Natural gas drilling has transformed two Pennsylvania counties with the greatest development activities, for better and for worse.
That statement in itself is not surprising, but two new studies from the Multi-State Shale Research Collaborative have a wealth of data on just how much these communities have been transformed. And some of the findings may surprise you.
State Senator Vincent Hughes of Philadelphia will unveil a plan today to assess a 5% severance tax on natural gas drilling in Pennsylvania. He told the Philadelphia Daily News that his plan will generate more than $1 billion for education by 2020:
What do Pennsylvania-based companies PPL, H.J. Heinz, Airgas, Allegheny Technologies, Hershey, and Comcast have in common? They each pay little or nothing in state income taxes, according to a new report from the Institute on Taxation and Economic Policy (ITEP) and Citizens for Tax Justice (CTJ).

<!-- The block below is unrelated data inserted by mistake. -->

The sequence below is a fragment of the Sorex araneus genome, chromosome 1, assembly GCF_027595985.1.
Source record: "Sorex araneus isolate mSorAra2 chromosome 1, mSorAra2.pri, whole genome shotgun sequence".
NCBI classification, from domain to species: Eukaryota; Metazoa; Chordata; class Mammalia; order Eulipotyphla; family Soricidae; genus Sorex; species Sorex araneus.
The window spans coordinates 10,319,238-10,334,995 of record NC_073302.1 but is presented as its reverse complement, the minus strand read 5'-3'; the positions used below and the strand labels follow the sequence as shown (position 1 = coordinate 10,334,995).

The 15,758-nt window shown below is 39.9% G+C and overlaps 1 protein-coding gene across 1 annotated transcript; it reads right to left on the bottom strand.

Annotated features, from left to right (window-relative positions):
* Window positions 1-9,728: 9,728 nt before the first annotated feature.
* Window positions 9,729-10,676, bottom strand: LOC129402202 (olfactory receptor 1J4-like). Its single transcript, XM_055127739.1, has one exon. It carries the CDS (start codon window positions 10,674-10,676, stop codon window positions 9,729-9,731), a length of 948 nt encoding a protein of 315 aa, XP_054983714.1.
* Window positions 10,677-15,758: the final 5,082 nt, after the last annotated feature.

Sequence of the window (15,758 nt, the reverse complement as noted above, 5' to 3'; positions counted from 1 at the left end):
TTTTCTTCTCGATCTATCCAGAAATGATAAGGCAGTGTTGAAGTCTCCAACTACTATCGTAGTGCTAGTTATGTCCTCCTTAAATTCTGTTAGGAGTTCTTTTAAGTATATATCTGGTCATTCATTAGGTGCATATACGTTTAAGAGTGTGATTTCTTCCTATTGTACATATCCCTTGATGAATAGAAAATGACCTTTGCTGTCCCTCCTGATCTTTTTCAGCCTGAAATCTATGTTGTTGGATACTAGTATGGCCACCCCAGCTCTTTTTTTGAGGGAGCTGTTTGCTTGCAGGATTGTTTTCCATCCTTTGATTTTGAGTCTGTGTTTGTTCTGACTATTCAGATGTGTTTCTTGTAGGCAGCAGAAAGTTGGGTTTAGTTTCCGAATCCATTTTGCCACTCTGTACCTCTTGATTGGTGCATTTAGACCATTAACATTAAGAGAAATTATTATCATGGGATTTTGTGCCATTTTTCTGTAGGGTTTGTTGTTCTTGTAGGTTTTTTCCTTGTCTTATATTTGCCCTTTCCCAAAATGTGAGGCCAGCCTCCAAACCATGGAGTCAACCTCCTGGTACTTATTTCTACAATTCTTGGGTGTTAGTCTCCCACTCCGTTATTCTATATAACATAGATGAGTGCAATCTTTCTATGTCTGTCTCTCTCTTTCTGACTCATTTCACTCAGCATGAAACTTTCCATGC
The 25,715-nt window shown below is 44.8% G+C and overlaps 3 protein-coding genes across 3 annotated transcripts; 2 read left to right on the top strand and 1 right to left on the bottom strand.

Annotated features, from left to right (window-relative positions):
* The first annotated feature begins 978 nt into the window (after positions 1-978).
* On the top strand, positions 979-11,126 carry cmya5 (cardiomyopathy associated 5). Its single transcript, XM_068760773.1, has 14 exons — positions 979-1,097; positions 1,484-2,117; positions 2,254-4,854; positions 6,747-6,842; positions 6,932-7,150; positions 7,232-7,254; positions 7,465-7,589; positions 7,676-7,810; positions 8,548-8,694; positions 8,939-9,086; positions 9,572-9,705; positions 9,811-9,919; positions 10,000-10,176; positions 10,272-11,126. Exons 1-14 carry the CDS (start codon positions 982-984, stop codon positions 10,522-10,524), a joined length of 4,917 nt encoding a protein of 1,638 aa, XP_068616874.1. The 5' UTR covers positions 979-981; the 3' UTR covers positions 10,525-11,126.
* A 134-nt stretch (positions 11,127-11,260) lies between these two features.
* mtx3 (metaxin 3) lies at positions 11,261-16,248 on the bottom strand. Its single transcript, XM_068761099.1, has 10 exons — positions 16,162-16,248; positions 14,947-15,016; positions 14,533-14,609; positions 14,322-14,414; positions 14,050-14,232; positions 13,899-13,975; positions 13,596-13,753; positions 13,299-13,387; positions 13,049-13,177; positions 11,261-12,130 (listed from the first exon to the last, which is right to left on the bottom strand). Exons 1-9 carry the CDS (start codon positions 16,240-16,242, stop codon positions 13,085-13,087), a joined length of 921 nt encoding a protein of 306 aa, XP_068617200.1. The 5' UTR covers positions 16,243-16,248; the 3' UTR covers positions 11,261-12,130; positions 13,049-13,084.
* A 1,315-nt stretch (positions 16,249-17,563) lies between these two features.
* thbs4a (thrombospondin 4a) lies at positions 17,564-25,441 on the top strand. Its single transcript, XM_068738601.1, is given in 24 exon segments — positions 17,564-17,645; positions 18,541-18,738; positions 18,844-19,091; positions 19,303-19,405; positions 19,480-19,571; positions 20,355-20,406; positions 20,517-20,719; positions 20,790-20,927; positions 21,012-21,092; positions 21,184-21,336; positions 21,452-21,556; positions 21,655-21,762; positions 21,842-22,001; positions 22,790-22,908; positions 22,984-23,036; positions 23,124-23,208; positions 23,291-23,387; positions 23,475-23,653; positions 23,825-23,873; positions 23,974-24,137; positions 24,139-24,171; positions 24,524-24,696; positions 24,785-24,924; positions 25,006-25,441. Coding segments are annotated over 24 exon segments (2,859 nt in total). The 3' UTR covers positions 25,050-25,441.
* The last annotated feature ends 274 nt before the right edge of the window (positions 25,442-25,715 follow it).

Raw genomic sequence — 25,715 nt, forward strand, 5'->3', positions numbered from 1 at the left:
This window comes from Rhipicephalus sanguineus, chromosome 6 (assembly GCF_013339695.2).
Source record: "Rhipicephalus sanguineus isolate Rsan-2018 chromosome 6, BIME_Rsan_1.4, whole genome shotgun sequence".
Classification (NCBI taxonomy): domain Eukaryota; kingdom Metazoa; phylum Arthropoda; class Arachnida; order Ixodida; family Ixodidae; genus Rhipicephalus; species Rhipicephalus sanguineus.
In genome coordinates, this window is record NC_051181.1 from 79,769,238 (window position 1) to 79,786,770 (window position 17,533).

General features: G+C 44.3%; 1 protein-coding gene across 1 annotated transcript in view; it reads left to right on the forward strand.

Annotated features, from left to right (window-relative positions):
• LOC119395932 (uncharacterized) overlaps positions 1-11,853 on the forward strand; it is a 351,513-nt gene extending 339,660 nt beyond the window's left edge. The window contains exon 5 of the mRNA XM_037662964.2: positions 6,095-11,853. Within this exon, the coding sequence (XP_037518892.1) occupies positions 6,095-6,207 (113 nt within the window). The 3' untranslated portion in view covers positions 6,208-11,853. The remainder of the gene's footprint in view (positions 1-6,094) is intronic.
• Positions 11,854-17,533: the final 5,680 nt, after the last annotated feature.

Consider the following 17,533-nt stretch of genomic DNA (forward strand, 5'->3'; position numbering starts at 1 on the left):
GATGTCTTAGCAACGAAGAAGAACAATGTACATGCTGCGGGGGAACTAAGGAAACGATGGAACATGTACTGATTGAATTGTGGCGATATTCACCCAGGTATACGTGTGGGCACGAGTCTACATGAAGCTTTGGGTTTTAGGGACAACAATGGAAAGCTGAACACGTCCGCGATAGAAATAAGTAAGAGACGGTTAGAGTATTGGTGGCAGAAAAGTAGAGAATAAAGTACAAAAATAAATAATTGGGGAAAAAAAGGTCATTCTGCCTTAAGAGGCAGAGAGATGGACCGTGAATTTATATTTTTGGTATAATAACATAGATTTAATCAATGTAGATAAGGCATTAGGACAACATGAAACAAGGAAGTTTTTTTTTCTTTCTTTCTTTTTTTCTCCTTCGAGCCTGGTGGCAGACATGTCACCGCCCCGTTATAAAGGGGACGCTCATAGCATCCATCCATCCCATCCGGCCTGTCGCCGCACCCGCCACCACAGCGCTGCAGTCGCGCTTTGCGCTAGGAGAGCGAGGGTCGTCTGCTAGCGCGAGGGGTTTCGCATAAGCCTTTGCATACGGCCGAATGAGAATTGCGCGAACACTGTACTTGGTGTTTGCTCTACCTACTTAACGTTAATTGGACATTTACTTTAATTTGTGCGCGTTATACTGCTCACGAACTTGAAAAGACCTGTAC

A coalition of education advocates joined forces to call on Philadelphia City Council to provide $195 million in sustainable local funding to the city's school district next year.
At an event last Thursday when Council met, several speakers explained how much students have suffered from budget cuts in recent years and how city leaders must step up once again to provide needed funding for city schools.
“Philadelphia students, teachers, and staff cannot go through another year of upheaval and uncertainty,” said Sharon Ward of the Pennsylvania Budget and Policy Center, one of the advocates to participate Thursday.
For a long time, we've been making two points about natural gas drilling in the Marcellus Shale. One, Pennsylvania's drilling impact fee brings in a fraction of what a severance tax comparable to those in other large energy-producing states would generate. And, two, the claims of job creation by the industry and its supporters (often used to cut off any talk of enacting a severance tax) are greatly overstated.
But don't take it from us. TheAllentown Morning Call's Steve Esack has a pair of Sunday stories making the very same points.